Despite a growing chorus for Chris Nicastro to leave her post as Missouri’s commissioner of elementary and secondary education, the head of the state’s school board gave her a vote of confidence Monday and defended the selection of a consultant currently looking into the Kansas City schools.
Nicastro has come under fire in recent weeks, first for her consultation with an education advocacy group on its initiative petition that included changes in teacher tenure, then from a Kansas City Star story on Sunday.
Updated at 4:57 p.m. with comments from DESE's Margie Vandeven; Peter Herschend, State Board of Education President; and Chris Nicastro, Mo. Education Commissioner.
St. Louis schools are no longer unaccredited, following a unanimous vote today by the State Board of Education. The struggling district, which has been under state control for five years, will now have provisional, but not full, accreditation.
St. Louis schools lost their accreditation five years ago and were soon after placed under state control, but they have improved over the past two years. In 2010 they only met 3 out of 14 performance standards, with six being the minimum require for provisional accreditation. Last year they met the minimum six, and this year they’ve met seven performance standards. State Board Member Peter Herschend (R) says, though, there’s no guarantee the vote will go St. Louis’s way.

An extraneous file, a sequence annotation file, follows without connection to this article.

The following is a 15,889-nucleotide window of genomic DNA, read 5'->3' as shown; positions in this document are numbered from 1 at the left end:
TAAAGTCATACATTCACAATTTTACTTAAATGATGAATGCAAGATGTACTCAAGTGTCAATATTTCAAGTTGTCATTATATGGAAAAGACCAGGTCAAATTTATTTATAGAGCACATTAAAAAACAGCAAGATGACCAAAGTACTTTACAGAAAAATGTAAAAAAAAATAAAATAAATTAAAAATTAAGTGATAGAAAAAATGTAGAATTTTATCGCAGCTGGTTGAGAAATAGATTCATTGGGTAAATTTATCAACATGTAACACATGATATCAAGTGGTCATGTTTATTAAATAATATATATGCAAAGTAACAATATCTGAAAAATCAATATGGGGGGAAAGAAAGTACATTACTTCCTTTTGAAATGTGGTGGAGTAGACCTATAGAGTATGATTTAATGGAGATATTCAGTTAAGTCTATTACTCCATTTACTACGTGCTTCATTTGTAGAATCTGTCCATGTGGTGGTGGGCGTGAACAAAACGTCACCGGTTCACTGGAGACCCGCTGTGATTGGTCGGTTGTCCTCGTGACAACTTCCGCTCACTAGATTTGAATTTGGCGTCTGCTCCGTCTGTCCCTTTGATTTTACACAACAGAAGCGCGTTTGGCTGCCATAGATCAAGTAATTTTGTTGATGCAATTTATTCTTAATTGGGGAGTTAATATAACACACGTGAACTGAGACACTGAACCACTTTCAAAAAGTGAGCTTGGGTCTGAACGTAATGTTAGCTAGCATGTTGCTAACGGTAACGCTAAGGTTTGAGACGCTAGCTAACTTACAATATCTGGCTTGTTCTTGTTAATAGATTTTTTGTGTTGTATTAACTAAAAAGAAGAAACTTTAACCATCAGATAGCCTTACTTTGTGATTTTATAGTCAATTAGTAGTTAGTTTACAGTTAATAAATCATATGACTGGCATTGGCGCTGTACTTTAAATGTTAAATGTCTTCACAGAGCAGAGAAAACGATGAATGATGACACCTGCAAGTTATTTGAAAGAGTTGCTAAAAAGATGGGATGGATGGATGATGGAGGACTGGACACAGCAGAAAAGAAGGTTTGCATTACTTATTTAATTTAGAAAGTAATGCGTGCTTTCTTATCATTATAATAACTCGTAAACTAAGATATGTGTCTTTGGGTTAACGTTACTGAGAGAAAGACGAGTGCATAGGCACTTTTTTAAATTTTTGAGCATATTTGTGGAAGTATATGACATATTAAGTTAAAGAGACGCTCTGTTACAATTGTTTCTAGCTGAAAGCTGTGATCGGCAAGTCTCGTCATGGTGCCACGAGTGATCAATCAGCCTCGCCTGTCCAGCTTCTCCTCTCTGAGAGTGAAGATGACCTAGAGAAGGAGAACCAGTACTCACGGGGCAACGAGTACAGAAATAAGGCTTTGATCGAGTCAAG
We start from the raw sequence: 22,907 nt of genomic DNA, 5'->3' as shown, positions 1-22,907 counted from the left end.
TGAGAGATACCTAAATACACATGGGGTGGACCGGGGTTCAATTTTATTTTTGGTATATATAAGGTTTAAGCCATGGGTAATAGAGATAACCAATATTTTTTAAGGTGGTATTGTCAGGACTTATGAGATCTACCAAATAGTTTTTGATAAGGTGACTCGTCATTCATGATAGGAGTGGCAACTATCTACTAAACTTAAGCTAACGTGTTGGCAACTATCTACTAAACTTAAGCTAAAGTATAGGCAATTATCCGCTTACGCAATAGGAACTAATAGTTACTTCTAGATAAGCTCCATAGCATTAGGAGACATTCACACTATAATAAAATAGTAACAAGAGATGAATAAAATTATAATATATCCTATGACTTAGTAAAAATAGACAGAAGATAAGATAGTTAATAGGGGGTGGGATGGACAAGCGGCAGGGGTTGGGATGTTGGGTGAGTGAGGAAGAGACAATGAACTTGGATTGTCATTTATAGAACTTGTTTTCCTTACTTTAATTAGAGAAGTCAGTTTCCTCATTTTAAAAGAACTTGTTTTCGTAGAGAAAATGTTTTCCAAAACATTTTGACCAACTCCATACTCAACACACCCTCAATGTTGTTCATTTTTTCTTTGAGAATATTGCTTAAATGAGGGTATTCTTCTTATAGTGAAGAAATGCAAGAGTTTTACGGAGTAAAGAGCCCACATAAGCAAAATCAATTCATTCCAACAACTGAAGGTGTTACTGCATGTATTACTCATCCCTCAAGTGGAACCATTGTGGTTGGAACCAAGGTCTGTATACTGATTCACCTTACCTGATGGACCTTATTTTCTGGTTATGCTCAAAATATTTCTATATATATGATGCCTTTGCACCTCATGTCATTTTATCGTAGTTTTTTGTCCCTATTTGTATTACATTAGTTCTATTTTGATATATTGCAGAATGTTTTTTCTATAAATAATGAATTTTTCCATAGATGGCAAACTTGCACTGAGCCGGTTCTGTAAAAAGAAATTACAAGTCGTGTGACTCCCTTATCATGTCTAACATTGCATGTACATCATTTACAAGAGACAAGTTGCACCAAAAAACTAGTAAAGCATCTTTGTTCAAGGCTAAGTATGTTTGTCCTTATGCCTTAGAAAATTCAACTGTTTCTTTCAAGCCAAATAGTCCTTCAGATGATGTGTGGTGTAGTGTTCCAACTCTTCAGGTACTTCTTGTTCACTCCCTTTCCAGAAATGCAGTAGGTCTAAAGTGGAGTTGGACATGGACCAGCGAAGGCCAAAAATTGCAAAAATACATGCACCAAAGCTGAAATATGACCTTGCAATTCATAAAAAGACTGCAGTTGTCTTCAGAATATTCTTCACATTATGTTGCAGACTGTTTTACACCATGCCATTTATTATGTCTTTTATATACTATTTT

Normandy schools had been under provisional accreditation for the past year, but had been “on thin ice,” in the words of State Board Member Peter Herschend (R, Branson). He says the district has again failed to meet the minimum nine out of 14 performance standards required for accreditation.
“If you look at the academic results in all of the core content areas, save one, they are at the bottom end of attainment," Herschend said. "Do I think that’s significant? You’re damn right I think that’s significant!”
Normandy may retain that status for up to a year -- however, the State Board could also choose to revoke the provisional accreditation entirely at any time during the next year. State Board Member Peter Herschend says Normandy schools are improving, but not enough to warrant full accreditation.